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Expect big names like Urban Meyer to be interested in the job.
- By Steven Lassan (@AthlonSteven on Twitter)
Even though Ohio State is facing significant penalties from the NCAA, it remains one of the top coaching jobs in college football. The Buckeyes should have several big names interested after 2011, even if Bob Stoops and Bo Pelini are longshots to get the job.
Here's a look at 15 candidates who could be Ohio State's coach when the season kicks off in 2012 -
Tim Beckman, Toledo
Pros: On the verge of becoming one of the top coaches outside of the BCS conferences with another solid year in 2011. Coached cornerbacks at Ohio State from 2005-2006. Has wins over two BCS teams during his two years at Toledo – Colorado and Purdue.
Cons: Does not have experience as a head coach at a BCS school. Only 13-12 in two years, but that record should improve in 2011 with one of the best teams in the MAC returning.
Mark Dantonio, Michigan State
Pros: A Jim Tressel protégé and proven commodity in the Big Ten. Was Ohio State’s defensive coordinator from 2001-2003.
Cons: Would Ohio State want someone with ties to Tressel? Dantonio may not want the job either, especially since he and Tressel are close friends.
Luke Fickell, Ohio State (interim coach)
Pros: An Ohio State alum. Has a chance to earn the job with a good showing in 2011. If the Buckeyes get hammered with NCAA sanctions, the school may stick with Fickell to ride out what could be a very difficult period in Columbus.
Cons: Only head coaching experience will be the distraction-filled 2011 campaign. Whether it’s fair or not, Fickell is not a big name at one of the top programs in college football. Would Ohio State want to completely clean house to remove all reminders of the Tressel era?
Jon Gruden (ESPN analyst)
Pros: Born in Sandusky and played at Dayton. Has over 15 years of coaching experience in the NFL, which would be attractive to high school recruits. Seems ready for a new challenge after spending 2009, 2010 and 2011 on the sidelines. Since leaving the NFL has been studying with college coaches to learn different schemes.
Cons: Limited coaching experience on the collegiate level. NFL experience is a plus, but also a drawback. NFL schemes are difficult to implement in college with the limited time to work with the players. If Gruden is hired as head coach at Ohio State, if things do not go well early, how quick will he be tempted to jump back to the NFL?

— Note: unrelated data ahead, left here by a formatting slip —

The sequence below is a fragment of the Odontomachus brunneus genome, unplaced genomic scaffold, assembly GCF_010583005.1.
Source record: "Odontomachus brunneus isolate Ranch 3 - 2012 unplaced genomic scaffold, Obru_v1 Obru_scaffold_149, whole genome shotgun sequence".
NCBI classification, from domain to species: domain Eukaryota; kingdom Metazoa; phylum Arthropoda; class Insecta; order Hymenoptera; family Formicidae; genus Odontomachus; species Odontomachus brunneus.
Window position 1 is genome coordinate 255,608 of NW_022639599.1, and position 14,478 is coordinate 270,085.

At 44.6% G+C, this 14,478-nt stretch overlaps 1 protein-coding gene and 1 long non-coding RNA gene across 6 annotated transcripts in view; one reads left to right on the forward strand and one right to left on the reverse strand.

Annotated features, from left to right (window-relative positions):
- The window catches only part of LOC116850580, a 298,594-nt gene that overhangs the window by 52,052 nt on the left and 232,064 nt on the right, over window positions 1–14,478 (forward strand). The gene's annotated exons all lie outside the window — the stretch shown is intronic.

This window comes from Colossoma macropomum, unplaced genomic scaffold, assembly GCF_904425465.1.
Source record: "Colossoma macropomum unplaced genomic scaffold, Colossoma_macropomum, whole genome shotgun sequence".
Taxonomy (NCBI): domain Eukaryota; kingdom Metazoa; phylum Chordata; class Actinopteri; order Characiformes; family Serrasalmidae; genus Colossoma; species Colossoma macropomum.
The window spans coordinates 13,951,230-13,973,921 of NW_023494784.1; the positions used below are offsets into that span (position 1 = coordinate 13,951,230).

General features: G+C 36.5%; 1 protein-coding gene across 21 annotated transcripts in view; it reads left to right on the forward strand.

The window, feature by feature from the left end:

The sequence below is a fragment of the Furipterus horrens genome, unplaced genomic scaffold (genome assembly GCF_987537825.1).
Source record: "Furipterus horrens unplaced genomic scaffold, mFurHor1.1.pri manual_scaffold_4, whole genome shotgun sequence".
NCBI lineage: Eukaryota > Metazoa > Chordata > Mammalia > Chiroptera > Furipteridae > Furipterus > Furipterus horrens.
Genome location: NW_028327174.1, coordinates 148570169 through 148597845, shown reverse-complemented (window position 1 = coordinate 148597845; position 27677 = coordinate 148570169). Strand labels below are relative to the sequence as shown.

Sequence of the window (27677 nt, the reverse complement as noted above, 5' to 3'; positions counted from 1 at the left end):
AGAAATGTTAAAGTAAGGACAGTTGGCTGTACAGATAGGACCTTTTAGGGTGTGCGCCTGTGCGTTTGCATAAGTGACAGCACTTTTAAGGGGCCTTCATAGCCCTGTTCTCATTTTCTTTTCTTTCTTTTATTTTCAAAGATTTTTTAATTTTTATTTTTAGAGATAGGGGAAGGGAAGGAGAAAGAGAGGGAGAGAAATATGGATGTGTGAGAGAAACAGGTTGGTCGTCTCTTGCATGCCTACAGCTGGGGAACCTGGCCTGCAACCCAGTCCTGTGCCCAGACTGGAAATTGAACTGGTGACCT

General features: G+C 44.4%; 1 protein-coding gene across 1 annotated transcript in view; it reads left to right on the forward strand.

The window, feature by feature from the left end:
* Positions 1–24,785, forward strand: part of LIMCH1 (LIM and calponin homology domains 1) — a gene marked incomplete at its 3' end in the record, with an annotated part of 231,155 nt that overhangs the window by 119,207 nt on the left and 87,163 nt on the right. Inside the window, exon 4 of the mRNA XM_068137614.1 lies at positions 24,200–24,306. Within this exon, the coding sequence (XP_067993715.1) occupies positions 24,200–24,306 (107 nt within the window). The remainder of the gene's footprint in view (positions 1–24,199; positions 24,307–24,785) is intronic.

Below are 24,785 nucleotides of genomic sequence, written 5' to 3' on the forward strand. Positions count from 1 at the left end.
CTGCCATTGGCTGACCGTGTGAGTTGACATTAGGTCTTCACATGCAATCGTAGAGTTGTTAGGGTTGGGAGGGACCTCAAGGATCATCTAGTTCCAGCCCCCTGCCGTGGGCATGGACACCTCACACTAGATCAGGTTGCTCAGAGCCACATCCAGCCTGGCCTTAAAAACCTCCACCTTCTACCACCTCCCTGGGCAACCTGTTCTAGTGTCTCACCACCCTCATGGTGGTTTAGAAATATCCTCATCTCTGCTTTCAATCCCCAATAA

Jerry Kill, Minnesota
Pros: A proven winner at every stop – Saginaw Valley State, Emporia State, Southern Illinois and Northern Illinois. Will get a chance to get familiar with the Big Ten in 2011 at Minnesota. Not a flashy name, but a solid coach and one who would be a good cleanup option to navigate any sanctions.
Cons: A longshot at Ohio State due to taking the Minnesota job this year. Kill is a proven winner, but would not win the press conference or be a splashy name on the recruiting trail.
Gus Malzahn, Auburn (offensive coordinator)
Pros: One of the top offensive coordinators in the nation. Malzahn’s offenses have succeeded with instant results at the high school and collegiate level. Would be a flashy hire in terms of what the fans will see on the field.
Cons: Malzahn does not have any head coaching experience at the collegiate level. All of FBS experience has been relegated to the South and would have few connections in the Big Ten region.
Urban Meyer (ESPN analyst)
Pros: Born in Toledo and coached at Ohio State for two seasons (1986-1987). Has won two national championships at Florida and regarded as one of the top recruiters in college football. Meyer has won big at three different stops at the FBS level. If hired at Ohio State, likely would be able to tap into the Florida pipeline for recruits.
Cons: Left Florida due to health reasons, which could resurface if he takes another job. Is Meyer ready to step back into the coaching ranks after one year off?
Dan Mullen, Mississippi State
Pros: If the Buckeyes can’t get Urban Meyer, how about one of his protégés? Mullen coached under Meyer for 10 seasons and has elevated Mississippi State’s program in just two years. A sharp offensive mind and a very good recruiter. Not afraid to mix it up with the school’s top rivals.